Youth Justice

Artane Industrial School

Ireland has a long history of poor responses to offending behaviour by children. A core strand to IPRT's work since its establishment in 1994 has been the promotion of a more effective youth justice system, with emphasis on non-custodial alternatives, diversion, early intervention and prevention strategies and programmes. Central to our work was ending the practice of detaining children in adult prisons, which was in breach of international human rights standards and a serious stain on Ireland's human rights record.

International human rights standards, and in particular the provisions of the UN Convention on the Rights of the Child, are clear that custody for children should only be used as a last resort and for the minimum required period of time. All efforts should be made to apply alternatives to detention to ensure that such a measure is only used in exceptional circumstances.

In Ireland, the Children Act 2001 recognizes the principle of detention as a last resort. The Act prohibits the imprisonment of children and the Criminal Justice Act 2006 makes provision for all children less than 18 years of age to be detained in Children Detention Schools. The detention school model is focused on a model of care, education, health and programmes that address offending, with improved outcomes for the young people, their communities and all of society. The Irish Youth Justice Service is responsible for the Children Detention Schools, within the Department of Children and Youth Affairs.

Following years of sustained advocacy by IPRT, along with many national and international bodies, in 2012 the detention of boys aged under 17 at St Patrick's Institution ended. In March 2017, a Ministerial Order ended the sentencing of children aged under 18 to adult prison in Ireland, and in April 2017, St. Patrick’s Institution was finally closed. Since September 2017 boys aged under 18 are no longer detained in the adult prison system.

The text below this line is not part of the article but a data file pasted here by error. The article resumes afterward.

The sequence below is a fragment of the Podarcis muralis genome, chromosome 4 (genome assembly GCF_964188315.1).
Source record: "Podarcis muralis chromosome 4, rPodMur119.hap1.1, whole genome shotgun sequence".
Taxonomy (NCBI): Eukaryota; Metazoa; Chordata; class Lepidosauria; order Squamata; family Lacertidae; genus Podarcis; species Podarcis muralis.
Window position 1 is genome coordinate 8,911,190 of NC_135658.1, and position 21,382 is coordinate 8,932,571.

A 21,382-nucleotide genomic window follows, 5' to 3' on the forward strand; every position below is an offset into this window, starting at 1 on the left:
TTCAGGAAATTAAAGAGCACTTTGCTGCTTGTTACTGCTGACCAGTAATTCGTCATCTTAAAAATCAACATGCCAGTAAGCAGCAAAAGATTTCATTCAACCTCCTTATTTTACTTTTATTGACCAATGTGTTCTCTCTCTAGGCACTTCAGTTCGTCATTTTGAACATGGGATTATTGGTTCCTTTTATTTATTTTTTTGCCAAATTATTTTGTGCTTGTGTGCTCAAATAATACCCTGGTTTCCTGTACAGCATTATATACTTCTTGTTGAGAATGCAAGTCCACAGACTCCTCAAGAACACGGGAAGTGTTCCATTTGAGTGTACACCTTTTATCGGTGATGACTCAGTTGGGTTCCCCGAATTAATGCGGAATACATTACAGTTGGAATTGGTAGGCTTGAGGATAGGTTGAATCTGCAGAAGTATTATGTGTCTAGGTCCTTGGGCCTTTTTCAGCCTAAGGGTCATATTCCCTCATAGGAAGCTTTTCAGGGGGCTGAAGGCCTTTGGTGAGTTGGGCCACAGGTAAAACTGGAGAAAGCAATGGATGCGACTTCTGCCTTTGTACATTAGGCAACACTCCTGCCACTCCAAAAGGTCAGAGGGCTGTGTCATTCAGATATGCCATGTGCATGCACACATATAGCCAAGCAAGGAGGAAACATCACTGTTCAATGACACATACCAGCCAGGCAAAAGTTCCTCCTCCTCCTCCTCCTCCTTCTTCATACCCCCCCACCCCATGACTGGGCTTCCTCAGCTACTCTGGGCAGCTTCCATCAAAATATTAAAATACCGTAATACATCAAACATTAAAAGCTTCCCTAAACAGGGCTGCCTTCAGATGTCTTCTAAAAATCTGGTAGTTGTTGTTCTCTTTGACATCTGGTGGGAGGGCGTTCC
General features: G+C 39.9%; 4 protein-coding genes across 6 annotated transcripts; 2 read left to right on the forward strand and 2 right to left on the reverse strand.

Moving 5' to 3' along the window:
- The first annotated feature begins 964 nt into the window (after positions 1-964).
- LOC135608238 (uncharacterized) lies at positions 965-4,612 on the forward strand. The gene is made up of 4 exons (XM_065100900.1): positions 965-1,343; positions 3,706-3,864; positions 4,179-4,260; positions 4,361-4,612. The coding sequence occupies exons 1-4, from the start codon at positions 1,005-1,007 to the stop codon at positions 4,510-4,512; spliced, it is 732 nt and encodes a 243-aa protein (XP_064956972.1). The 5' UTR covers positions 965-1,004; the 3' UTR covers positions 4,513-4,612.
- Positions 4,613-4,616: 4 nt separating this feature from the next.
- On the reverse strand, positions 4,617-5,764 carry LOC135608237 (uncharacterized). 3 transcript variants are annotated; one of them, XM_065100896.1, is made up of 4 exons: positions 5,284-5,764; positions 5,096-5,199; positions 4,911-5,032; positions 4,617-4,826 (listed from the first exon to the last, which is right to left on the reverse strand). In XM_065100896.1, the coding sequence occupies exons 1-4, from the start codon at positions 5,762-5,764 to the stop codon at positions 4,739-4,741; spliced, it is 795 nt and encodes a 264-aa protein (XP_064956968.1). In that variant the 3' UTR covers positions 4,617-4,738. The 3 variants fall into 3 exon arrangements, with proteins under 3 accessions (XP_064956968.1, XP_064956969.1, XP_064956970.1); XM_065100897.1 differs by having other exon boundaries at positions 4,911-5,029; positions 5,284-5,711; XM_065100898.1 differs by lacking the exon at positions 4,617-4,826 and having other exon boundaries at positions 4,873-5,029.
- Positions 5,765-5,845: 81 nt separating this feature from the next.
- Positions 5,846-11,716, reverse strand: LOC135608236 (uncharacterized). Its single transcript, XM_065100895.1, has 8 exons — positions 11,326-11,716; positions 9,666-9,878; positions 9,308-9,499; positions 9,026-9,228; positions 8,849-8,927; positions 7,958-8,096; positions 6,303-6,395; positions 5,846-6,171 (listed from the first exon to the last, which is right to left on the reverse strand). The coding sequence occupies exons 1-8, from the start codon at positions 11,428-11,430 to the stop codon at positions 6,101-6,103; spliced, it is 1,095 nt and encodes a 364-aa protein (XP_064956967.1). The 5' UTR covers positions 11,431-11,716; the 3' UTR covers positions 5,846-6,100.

IPRT continues to work towards progressive change in youth justice policies and practice, as well as engaging with wider policy and practice issues relating to youth justice, such as the provision of alternatives to detention, diversion and early intervention programmes. 

Oberstown 2018 sml

Telegraph: This case was no aberration - it's the system we created 26th May 2010

The case for raising the age of criminal responsibility comes to the fore again in England. Read more

Sunday Tribune: €500k a year each to house troubled teens 23rd May 2010

The levels of funding for Children Detention Schools should be matched for prevention and early intervention schemes. Read more

Guardian: Magistrate defends 'scum' description of teenage vandals 18th May 2010

Magistrate who branded two teenage boys 'absolute scum' claims he was merely using their language to get through to them. Read more

US Supreme Court Repeal Life Without Parole for Juveniles 17th May 2010 YouTube

The US Supreme Court has repealed laws which enabled states to imprison children convicted of non-homicide offences without the possibility of parole. Read more

Irish Examiner: Roll-out of Successful Juvenile Programme 13th May 2010

A scheme which showed a 64% drop in youth crime is to be rolled out nationally. Read more

Guardian: Spending Early on Children in Care 31st March 2010

The complex needs of children in care - why investing in their future is investing in our own. Read more

Sunday Independent: Juvenile Detention Centre Plans Shelved as Funds Fall 29th March 2010

Plans to build a new juvenile detention centre at Lusk, Co. Dublin to replace St Patrick's institution have been once again pushed back with no planned completion date. Read more

UK: Perceptions of Anti-Social Behaviour 9th March 2010

Home Office research highlights the subjective nature of perceptions of anti-social behaviour. Read more

Council of Europe: Consultation on Child-Friendly Justice 2nd March 2010

Do you know someone aged 17 or under? The Council of Europe is currently seeking the views and experiences of children and young people to feed into forthcoming guidelines on child-friendly justice. Survey closes 31st March 2010. Read more

UK: Spending public resources to imprison children is making society less safe 1st March 2010

'Punishing costs: How locking up children is making Britain less safe' is a new report from the Social Economics Foundation, which presents new results on the full cost to society of the use of prisons. It outlines a policy to change the pattern of public spending for a safer and… Read more

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